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The US Policy on Women, Peace and Security: Feminist Empowerment or Masculinist Protection?

  • Author(s): Trojanowska, Barbara
  • et al.
Creative Commons Attribution-NonCommercial-ShareAlike 4.0 International Public License
Abstract

The United States Government has been concerned about Third World Women for some time now, especially since the terrorist attack of 9/11. The US Government has been interested in these women in a very particular way feeling a sort of political mission to save them from their oppressive men and culture. This attitude has already been interrogated and criticized by many feminist scholars (Ferguson 2007 et al) and hence, in my research I focus on a different approach deriving from the UNSC Resolution 1325 (2000) aiming to empower women in conflict and postconflict settings.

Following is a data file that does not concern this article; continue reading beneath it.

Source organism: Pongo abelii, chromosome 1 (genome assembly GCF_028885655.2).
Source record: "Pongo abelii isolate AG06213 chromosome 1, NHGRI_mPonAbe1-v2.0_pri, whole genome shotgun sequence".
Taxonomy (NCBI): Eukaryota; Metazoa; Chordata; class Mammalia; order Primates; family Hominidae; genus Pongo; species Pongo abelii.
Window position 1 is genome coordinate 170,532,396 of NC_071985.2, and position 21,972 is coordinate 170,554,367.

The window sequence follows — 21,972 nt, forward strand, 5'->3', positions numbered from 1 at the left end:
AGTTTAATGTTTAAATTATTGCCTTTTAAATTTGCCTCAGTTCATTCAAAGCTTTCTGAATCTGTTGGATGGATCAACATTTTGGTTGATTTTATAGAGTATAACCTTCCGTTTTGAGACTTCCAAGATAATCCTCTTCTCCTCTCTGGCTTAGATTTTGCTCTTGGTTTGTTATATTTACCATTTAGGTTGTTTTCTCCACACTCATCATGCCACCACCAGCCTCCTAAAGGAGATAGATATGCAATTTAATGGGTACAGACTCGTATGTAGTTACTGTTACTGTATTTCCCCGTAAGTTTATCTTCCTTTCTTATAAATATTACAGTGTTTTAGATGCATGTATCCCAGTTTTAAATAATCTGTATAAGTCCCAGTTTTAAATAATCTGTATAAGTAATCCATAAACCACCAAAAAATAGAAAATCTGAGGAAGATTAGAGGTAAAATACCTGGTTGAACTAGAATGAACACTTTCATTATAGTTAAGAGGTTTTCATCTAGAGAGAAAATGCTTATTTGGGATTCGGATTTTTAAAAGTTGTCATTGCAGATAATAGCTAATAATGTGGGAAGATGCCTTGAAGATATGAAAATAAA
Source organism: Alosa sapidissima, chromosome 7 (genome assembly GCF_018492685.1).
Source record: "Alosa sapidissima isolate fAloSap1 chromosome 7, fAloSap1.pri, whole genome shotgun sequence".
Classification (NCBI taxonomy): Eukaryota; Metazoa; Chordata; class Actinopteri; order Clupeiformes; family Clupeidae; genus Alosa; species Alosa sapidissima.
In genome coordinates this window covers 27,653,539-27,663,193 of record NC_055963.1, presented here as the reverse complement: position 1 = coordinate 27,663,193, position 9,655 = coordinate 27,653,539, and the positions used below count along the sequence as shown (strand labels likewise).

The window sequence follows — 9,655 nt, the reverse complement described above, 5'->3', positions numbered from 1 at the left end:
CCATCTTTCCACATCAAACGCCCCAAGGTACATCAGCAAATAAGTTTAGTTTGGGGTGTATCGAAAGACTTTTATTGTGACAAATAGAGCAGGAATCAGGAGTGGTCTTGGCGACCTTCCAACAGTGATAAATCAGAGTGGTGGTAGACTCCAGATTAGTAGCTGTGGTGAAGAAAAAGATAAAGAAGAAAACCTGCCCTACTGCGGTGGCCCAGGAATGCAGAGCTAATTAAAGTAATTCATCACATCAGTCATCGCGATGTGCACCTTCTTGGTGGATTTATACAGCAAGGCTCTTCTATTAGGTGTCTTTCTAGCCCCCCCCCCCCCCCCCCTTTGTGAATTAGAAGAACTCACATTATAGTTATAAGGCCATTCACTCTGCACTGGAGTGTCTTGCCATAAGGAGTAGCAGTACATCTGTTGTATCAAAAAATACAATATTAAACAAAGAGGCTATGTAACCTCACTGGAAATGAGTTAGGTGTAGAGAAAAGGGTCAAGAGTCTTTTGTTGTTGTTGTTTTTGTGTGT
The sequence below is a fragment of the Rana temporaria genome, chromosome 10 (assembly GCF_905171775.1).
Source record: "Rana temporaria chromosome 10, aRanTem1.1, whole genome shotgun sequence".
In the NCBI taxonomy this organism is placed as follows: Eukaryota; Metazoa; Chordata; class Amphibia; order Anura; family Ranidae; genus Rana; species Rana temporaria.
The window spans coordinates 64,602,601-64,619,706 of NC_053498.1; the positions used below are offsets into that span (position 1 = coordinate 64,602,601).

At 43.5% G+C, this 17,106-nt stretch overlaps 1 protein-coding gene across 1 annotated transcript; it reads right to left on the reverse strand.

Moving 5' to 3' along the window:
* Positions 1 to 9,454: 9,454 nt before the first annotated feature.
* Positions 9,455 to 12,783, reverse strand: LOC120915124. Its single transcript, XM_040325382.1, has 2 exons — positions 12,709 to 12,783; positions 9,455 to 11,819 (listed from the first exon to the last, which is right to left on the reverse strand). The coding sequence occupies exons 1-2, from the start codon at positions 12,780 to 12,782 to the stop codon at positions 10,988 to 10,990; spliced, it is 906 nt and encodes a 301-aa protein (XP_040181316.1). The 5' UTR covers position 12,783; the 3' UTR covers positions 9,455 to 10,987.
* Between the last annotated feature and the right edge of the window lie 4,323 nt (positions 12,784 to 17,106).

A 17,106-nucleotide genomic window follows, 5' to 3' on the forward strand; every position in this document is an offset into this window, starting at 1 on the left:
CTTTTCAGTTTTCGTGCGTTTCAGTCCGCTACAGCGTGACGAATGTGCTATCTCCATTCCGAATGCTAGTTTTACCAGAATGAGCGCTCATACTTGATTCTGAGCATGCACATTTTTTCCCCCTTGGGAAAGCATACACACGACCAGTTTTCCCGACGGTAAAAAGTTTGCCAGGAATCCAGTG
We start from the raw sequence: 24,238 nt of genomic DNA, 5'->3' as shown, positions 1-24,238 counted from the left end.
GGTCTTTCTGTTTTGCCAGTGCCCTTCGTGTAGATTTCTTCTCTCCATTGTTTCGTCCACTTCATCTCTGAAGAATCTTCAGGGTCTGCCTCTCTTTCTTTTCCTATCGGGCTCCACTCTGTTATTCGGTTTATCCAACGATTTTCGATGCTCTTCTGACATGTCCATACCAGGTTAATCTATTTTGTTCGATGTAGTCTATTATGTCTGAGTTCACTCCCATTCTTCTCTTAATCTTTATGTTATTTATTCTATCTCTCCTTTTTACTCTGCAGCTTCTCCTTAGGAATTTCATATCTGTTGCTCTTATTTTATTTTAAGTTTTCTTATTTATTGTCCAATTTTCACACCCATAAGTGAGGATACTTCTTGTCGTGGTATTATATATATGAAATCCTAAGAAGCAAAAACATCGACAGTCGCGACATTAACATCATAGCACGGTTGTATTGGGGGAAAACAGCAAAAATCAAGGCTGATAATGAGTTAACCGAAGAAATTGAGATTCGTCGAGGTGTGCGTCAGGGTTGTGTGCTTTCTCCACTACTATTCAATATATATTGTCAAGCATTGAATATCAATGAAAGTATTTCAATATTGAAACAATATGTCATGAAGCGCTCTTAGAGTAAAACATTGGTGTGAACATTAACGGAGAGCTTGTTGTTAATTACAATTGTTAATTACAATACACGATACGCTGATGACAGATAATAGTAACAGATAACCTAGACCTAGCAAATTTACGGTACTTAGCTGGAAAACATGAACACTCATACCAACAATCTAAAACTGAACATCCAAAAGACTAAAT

This paper critically looks at the US policy on Resolution 1325 from a transnational feminist perspective. I use the What’s the Problem Represented to Be?-approach to the interrogation of a selection of US policy documents. The research question of the paper is as follows: Can this policy be regarded as feminist empowerment? Or is it rather organized according to the logic of masculinist protection?

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